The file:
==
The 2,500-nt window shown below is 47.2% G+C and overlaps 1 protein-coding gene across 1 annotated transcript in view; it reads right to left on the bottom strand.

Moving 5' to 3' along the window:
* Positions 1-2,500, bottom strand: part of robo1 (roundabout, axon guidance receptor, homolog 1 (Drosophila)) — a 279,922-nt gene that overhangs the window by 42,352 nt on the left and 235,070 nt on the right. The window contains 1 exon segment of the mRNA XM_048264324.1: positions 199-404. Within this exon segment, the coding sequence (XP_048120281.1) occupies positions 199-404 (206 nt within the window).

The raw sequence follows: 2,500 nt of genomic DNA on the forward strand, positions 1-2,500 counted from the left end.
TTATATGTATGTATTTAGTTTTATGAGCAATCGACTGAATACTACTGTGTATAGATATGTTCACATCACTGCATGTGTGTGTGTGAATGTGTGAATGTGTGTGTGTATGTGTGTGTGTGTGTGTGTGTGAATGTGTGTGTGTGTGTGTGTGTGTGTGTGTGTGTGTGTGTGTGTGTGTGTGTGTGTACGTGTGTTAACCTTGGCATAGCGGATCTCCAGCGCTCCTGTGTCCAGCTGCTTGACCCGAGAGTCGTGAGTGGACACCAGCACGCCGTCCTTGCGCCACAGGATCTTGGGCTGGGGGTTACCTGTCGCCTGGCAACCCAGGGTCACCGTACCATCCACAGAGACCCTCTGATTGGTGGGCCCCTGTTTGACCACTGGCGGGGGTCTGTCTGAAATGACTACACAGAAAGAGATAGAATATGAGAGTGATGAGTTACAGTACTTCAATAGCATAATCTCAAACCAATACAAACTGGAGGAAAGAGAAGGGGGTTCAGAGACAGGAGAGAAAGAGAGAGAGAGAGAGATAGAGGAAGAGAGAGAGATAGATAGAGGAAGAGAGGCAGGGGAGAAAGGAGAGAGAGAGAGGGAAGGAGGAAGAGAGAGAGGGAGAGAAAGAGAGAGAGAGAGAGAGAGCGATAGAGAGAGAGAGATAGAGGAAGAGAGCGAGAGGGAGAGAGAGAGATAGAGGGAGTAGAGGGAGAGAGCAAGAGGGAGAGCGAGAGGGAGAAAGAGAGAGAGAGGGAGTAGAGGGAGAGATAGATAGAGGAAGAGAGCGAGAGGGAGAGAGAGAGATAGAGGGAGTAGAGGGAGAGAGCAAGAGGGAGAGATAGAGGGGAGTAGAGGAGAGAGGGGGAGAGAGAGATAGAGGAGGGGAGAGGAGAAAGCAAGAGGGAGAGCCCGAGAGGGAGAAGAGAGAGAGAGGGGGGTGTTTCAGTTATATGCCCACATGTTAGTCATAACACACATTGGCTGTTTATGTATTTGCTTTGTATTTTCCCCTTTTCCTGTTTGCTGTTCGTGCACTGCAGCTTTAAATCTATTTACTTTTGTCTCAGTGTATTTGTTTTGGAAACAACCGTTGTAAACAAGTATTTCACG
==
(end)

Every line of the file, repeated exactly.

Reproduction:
The 2,500-nt window shown below is 47.2% G+C and overlaps 1 protein-coding gene across 1 annotated transcript in view; it reads right to left on the bottom strand.

Moving 5' to 3' along the window:
* Positions 1-2,500, bottom strand: part of robo1 (roundabout, axon guidance receptor, homolog 1 (Drosophila)) — a 279,922-nt gene that overhangs the window by 42,352 nt on the left and 235,070 nt on the right. The window contains 1 exon segment of the mRNA XM_048264324.1: positions 199-404. Within this exon segment, the coding sequence (XP_048120281.1) occupies positions 199-404 (206 nt within the window).

The raw sequence follows: 2,500 nt of genomic DNA on the forward strand, positions 1-2,500 counted from the left end.
TTATATGTATGTATTTAGTTTTATGAGCAATCGACTGAATACTACTGTGTATAGATATGTTCACATCACTGCATGTGTGTGTGTGAATGTGTGAATGTGTGTGTGTATGTGTGTGTGTGTGTGTGTGTGAATGTGTGTGTGTGTGTGTGTGTGTGTGTGTGTGTGTGTGTGTGTGTGTGTGTGTGTACGTGTGTTAACCTTGGCATAGCGGATCTCCAGCGCTCCTGTGTCCAGCTGCTTGACCCGAGAGTCGTGAGTGGACACCAGCACGCCGTCCTTGCGCCACAGGATCTTGGGCTGGGGGTTACCTGTCGCCTGGCAACCCAGGGTCACCGTACCATCCACAGAGACCCTCTGATTGGTGGGCCCCTGTTTGACCACTGGCGGGGGTCTGTCTGAAATGACTACACAGAAAGAGATAGAATATGAGAGTGATGAGTTACAGTACTTCAATAGCATAATCTCAAACCAATACAAACTGGAGGAAAGAGAAGGGGGTTCAGAGACAGGAGAGAAAGAGAGAGAGAGAGAGATAGAGGAAGAGAGAGAGATAGATAGAGGAAGAGAGGCAGGGGAGAAAGGAGAGAGAGAGAGGGAAGGAGGAAGAGAGAGAGGGAGAGAAAGAGAGAGAGAGAGAGAGAGCGATAGAGAGAGAGAGATAGAGGAAGAGAGCGAGAGGGAGAGAGAGAGATAGAGGGAGTAGAGGGAGAGAGCAAGAGGGAGAGCGAGAGGGAGAAAGAGAGAGAGAGGGAGTAGAGGGAGAGATAGATAGAGGAAGAGAGCGAGAGGGAGAGAGAGAGATAGAGGGAGTAGAGGGAGAGAGCAAGAGGGAGAGATAGAGGGGAGTAGAGGAGAGAGGGGGAGAGAGAGATAGAGGAGGGGAGAGGAGAAAGCAAGAGGGAGAGCCCGAGAGGGAGAAGAGAGAGAGAGGGGGGTGTTTCAGTTATATGCCCACATGTTAGTCATAACACACATTGGCTGTTTATGTATTTGCTTTGTATTTTCCCCTTTTCCTGTTTGCTGTTCGTGCACTGCAGCTTTAAATCTATTTACTTTTGTCTCAGTGTATTTGTTTTGGAAACAACCGTTGTAAACAAGTATTTCACG